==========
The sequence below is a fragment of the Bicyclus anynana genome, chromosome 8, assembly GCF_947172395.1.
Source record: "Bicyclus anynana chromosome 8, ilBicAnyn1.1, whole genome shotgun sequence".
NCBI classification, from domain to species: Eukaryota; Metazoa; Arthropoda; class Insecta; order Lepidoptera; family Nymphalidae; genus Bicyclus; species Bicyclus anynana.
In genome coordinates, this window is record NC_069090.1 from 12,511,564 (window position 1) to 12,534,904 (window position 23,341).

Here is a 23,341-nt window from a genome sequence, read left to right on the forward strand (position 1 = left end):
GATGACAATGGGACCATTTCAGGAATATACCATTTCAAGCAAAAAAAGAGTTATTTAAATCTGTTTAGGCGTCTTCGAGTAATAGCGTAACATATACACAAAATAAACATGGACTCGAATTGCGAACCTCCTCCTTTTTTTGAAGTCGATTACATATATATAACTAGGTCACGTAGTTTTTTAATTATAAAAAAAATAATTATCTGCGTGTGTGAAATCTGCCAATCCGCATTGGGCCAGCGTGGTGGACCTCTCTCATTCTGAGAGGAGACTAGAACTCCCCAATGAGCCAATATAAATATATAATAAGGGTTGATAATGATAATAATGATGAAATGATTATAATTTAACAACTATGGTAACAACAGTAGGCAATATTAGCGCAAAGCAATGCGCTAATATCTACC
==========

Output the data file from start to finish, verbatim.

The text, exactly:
The sequence below is a fragment of the Bicyclus anynana genome, chromosome 8, assembly GCF_947172395.1.
Source record: "Bicyclus anynana chromosome 8, ilBicAnyn1.1, whole genome shotgun sequence".
NCBI classification, from domain to species: Eukaryota; Metazoa; Arthropoda; class Insecta; order Lepidoptera; family Nymphalidae; genus Bicyclus; species Bicyclus anynana.
In genome coordinates, this window is record NC_069090.1 from 12,511,564 (window position 1) to 12,534,904 (window position 23,341).

Here is a 23,341-nt window from a genome sequence, read left to right on the forward strand (position 1 = left end):
GATGACAATGGGACCATTTCAGGAATATACCATTTCAAGCAAAAAAAGAGTTATTTAAATCTGTTTAGGCGTCTTCGAGTAATAGCGTAACATATACACAAAATAAACATGGACTCGAATTGCGAACCTCCTCCTTTTTTTGAAGTCGATTACATATATATAACTAGGTCACGTAGTTTTTTAATTATAAAAAAAATAATTATCTGCGTGTGTGAAATCTGCCAATCCGCATTGGGCCAGCGTGGTGGACCTCTCTCATTCTGAGAGGAGACTAGAACTCCCCAATGAGCCAATATAAATATATAATAAGGGTTGATAATGATAATAATGATGAAATGATTATAATTTAACAACTATGGTAACAACAGTAGGCAATATTAGCGCAAAGCAATGCGCTAATATCTACC